By Thomas K. Pendergast
The controversy about whether the wheels rolling through Golden Gate Park and along the Upper Great Highway (UGH) should be on cars, or vehicles without motors, rolled into court in December via a lawsuit.
The lawsuit was filed by six people and the organization Open the Great Highway Alliance. It was filed against the San Francisco Recreation and Parks Department, its General Manager Phil Ginsburg and the Recreation and Parks Commission.
The suit alleges that the defendants are violating local and state laws by keeping the highway – along with John F. Kennedy and Martin Luther King drives in Golden Gate Park – closed to cars after what were originally supposed to be temporary closures during the COVID-19 pandemic.
It further alleges that, under both state and local law, the defendants lack the legal authority to partially close the roadways to vehicular traffic, while making exceptions for motorized vehicles like food trucks, scooters that require a driver’s license, along with surreys and electric bicycles. It also notes that JFK Drive was opened last October to “VIP” car parking for select attendees at the Outside Lands concert.
“As a result, those who are physically able and can afford to live nearby or can afford to own or rent scooters, surreys, and electric bicycles still have the luxury to freely roam about the Gateway Drives,” the lawsuit claims. “It is no longer feasible for many residents who are disabled or families from socioeconomically diverse neighborhoods to enjoy much of the sights and sounds along the ocean and within one of the San Francisco’s crown jewels: Golden Gate Park.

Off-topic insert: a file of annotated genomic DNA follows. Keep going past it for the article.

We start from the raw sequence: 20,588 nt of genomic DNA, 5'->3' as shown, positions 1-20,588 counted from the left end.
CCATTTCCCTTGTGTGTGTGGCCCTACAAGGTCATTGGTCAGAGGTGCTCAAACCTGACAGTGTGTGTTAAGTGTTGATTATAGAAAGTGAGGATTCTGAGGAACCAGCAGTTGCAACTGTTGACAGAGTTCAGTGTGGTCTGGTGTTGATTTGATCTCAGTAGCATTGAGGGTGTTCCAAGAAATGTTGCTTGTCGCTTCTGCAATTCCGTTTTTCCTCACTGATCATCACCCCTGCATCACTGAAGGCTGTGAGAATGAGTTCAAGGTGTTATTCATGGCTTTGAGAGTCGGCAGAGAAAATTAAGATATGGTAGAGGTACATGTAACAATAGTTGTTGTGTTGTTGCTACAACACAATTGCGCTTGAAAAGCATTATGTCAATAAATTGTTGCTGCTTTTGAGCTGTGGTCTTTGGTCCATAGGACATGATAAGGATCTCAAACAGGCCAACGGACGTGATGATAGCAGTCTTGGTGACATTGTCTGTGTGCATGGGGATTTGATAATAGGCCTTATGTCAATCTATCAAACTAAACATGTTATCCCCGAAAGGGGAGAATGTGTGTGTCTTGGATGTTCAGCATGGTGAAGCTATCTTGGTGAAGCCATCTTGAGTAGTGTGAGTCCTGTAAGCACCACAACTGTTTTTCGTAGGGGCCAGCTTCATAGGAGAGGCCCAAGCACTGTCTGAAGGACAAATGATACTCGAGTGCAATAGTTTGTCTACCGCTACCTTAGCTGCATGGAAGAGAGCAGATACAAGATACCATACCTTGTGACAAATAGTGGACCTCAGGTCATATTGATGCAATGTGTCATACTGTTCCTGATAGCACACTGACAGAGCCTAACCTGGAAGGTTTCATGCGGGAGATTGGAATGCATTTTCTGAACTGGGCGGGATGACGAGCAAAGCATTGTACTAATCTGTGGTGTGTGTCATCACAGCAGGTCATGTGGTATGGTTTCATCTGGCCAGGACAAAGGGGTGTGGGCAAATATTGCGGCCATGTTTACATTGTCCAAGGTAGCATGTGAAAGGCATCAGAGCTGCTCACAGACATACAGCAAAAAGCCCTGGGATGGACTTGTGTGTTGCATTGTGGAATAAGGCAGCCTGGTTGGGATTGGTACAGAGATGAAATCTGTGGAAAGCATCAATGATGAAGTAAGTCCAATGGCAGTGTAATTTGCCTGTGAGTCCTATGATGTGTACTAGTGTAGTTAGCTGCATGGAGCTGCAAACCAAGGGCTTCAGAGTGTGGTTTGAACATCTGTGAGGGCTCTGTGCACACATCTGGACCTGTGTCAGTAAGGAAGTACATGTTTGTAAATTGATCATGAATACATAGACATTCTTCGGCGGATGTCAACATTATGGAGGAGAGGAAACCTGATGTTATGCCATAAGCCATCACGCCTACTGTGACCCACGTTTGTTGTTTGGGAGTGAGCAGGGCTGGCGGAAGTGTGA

“In short, by closing the Gateway Drives, local authorities have imposed de facto wheelchair and racial redlining.”
A media spokesperson for Rec. and Park deferred all questions to Ginsburg or the department to the City Attorney’s office.
Director of Communications and Media Relations Jen Kwart at the City Attorney’s office said they are still reviewing the lawsuit, however, “the plaintiffs chose to file this matter in court, and that is where we will address it,” Kwart said.
The lawsuit further alleges that keeping the UGH partially closed amidst increased pedestrian and bicyclist traffic raises serious environmental, safety, and quality-of-life concerns, including: the destruction of the sand dunes on the west side of UGH; destruction of the landscaping on the median, with gaps from crossing mid-block and of the snowy plover bird’s habitat; climate control issues; air pollution in the local neighborhoods; reduced coastal access; and increased traffic and commute times, with associated safety and health issues.
The roadways in question were all closed in March 2020, along with the general shelter-in-place orders throughout the City, to deal with the pandemic in anticipation of sharply reduced car traffic volumes and the need for people to have spacious areas that they could recreate while maintaining social distancing.
According to evidence submitted to the court in August of 2021, many pandemic restrictions were lifted. However, the drives remained closed.
An Aug. 15, 2021 letter from Ginsburg to the mayor’s office, the SFMTA and Rec. and Park staff, submitted to the court as evidence, shows that the highways were closed pursuant to Park Code 3.03.